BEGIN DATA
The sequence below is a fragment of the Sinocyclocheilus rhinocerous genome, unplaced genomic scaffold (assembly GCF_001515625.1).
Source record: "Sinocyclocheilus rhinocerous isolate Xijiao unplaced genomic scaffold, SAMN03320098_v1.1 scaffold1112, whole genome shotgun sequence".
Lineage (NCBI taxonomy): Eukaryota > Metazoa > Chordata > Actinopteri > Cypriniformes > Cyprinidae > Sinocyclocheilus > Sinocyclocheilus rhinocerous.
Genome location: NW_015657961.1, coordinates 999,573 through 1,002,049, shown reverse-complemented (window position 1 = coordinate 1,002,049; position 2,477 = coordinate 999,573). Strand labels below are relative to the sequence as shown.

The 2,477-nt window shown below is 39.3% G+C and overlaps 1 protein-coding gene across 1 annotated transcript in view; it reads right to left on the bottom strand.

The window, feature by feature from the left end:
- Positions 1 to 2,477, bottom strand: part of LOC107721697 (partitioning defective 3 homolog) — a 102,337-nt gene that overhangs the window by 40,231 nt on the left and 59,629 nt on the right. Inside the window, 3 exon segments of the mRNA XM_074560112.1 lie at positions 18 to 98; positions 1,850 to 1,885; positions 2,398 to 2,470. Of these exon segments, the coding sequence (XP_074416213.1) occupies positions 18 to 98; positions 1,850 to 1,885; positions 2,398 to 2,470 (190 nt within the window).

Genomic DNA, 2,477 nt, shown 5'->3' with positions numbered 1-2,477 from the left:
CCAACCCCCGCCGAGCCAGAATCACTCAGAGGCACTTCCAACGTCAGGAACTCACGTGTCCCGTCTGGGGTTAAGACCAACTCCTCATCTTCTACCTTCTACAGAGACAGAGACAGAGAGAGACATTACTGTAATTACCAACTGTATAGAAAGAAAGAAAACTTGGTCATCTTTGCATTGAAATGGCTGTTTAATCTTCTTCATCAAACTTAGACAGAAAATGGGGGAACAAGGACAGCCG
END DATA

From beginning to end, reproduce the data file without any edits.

The sequence below is a fragment of the Sinocyclocheilus rhinocerous genome, unplaced genomic scaffold (assembly GCF_001515625.1).
Source record: "Sinocyclocheilus rhinocerous isolate Xijiao unplaced genomic scaffold, SAMN03320098_v1.1 scaffold1112, whole genome shotgun sequence".
Lineage (NCBI taxonomy): Eukaryota > Metazoa > Chordata > Actinopteri > Cypriniformes > Cyprinidae > Sinocyclocheilus > Sinocyclocheilus rhinocerous.
Genome location: NW_015657961.1, coordinates 999,573 through 1,002,049, shown reverse-complemented (window position 1 = coordinate 1,002,049; position 2,477 = coordinate 999,573). Strand labels below are relative to the sequence as shown.

The 2,477-nt window shown below is 39.3% G+C and overlaps 1 protein-coding gene across 1 annotated transcript in view; it reads right to left on the bottom strand.

The window, feature by feature from the left end:
- Positions 1 to 2,477, bottom strand: part of LOC107721697 (partitioning defective 3 homolog) — a 102,337-nt gene that overhangs the window by 40,231 nt on the left and 59,629 nt on the right. Inside the window, 3 exon segments of the mRNA XM_074560112.1 lie at positions 18 to 98; positions 1,850 to 1,885; positions 2,398 to 2,470. Of these exon segments, the coding sequence (XP_074416213.1) occupies positions 18 to 98; positions 1,850 to 1,885; positions 2,398 to 2,470 (190 nt within the window).

Genomic DNA, 2,477 nt, shown 5'->3' with positions numbered 1-2,477 from the left:
CCAACCCCCGCCGAGCCAGAATCACTCAGAGGCACTTCCAACGTCAGGAACTCACGTGTCCCGTCTGGGGTTAAGACCAACTCCTCATCTTCTACCTTCTACAGAGACAGAGACAGAGAGAGACATTACTGTAATTACCAACTGTATAGAAAGAAAGAAAACTTGGTCATCTTTGCATTGAAATGGCTGTTTAATCTTCTTCATCAAACTTAGACAGAAAATGGGGGAACAAGGACAGCCG